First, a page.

From TBIII: The 1884 Series was touted as "for the championship of the United States," but the influential weekly Sporting Life established precedent for future Series hype by naming victorious Providence "Champions of the World."
From the 1887 Spalding's Official Baseball Guide: In 1886 a series of games "for the world's championship" were arranged...
From the 1888 Spalding's Official Baseball Guide: Up to 1884 this question of what is now justly termed the "world's championship" in baseball remained an unsettled one;... In 1887 the world's championship series had become an established supplementary series of contests,...
From the 1887 Reach Guide: "Under the heading `THE GREAT WORLD'S SERIES' After the two championship seasons had closed..[St.Louis and Chicago]... agreed to play... to decide the "championship of the world," as it was termed.
The 1903 souvenir card referred to the World's Championship Games .
From the 1904 Reach Guide in the section "THE WORLD'S CHAMPIONSHIP SERIES": ... following is a complete resume of the world's championship series:...
The 1905 souvenir score card touted the World's Championship Series.
A 1905 New york program was entitled WORLD'S CHAMPIONSHIP 1905 / POST SERIES
A 1907 Official score cards for both Detroit and Chicago call it a World's Championship Series". This was repeated in 1908, by the Detroit program in 1909, and the Cubs program in 1910.
In G.H. Fleming's `The Unforgettable Season'
DETROIT- Sept. 19 (1908)- ... Last year Detroit owners gave their entire receipts to the champions, even after they had lost four straight games in the worlds's series.... - from the New York `American'
BUFFALO- Oct. 9 - ...Telegrams of congratulations poured in... one... from Barney Dreyfuss: "Hearty congratulations. Clean baseball was bound to triumph over affidavits and rowdyism. Best wishes for success in worlds's series." - from the Chicago `News'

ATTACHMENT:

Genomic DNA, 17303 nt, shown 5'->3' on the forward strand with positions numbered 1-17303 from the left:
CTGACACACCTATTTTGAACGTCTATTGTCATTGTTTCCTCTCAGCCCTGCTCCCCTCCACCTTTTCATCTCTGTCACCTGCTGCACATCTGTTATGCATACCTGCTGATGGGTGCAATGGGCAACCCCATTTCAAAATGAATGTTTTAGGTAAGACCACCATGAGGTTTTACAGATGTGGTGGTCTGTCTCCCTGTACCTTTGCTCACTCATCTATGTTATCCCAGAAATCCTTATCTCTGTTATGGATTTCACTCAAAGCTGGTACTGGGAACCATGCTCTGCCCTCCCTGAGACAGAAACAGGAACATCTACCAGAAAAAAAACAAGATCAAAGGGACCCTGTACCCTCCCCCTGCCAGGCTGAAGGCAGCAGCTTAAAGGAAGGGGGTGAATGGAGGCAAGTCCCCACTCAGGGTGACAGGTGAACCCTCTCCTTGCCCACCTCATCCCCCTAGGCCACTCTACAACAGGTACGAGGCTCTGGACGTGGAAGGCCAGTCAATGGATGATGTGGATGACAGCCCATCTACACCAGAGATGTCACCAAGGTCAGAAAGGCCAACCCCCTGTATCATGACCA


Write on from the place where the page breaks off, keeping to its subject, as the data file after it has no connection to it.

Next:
The 1911 Shibe Park scorebook referred to the WORLD'S SERIES, as did the 1912 Boston, 1913-4 Philadelphia, 1914 Boston, 1915 Phillies & Red Sox, and 1916 Red Sox scorebooks.
From George Moreland's "Balldom" (1914) ...There was no world's series in 1904,... and refers to the "WORLD'S CHAMPIONS ATHLETICS" and under "WON WORLD'S TITLE IN 1910" : The Athletics were back in form again in 1910 and not only won the American League championship, but also defeated the Chicago Cubs for the world's championship,...
The 1919 Red's score card called them WORLD'S SERIES GAMES.
The 1920 Cleveland score card called it the World Series.
The 1921,1922, and 1923 Programs called it the WORLDS CHAMPIONSHIP SERIES.
In Ernest Lanigan's "The Baseball Cyclopedia" (1922) there is a section titled "World's Series' Facts and Figures from 1884 to 1921, inclusive." ... the World's Series today remains John T. Brush's.
The 1924 Washington score card said World Series 1924.
The 1925 Washington score card said World Championship Series.
The 1926 Cardinals score card said "for the Championship of the World".
The 1927-8 New York Programs called it the WORLDS CHAMPIONSHIP SERIES.
The 1929 Wrigley Field score card said WORLD'S SERIES, as did the 1930 Philadelphia card.
The 1931 Philadelphia score card simply said WORLD'S CHAMPIONSHIP .
The 1932 Wrigley Field and Yankee Stadium score cards said WORLD'S SERIES.
The 1933 score cards said WORLD'S SERIES.
The 1934 Detroit score card said WORLD'S SERIES, the 1934 St. Louis card said "for the Championship of the World".
In G.H. Fleming's "The Dizziest Season" Thursday, October 4 (1934) : The magic name of Dean, rather than any magic exhibited by Dizzy, beat the Detroit Tigers in the first game of the World Series. ...The term WORLD'S SERIES was also used on the score cards for: 1935 Chicago, 1935 Detroit, 1938 . The term WORLDS SERIES was also used on a score card for 1944. The Title WORLD SERIES was used on the score cards for : 1936, 1937, 1939, 1940, 1941, 1942, 1943, 1944, and ever program thereafter.
In summary, the name gradually changed
from the 1880's    "Champions of the World."
to the 1900's          worlds's series
(note the use of the uncapitalized plural possessive)
to the 1920's          World's Series
to the 1930's          World Series (modern form)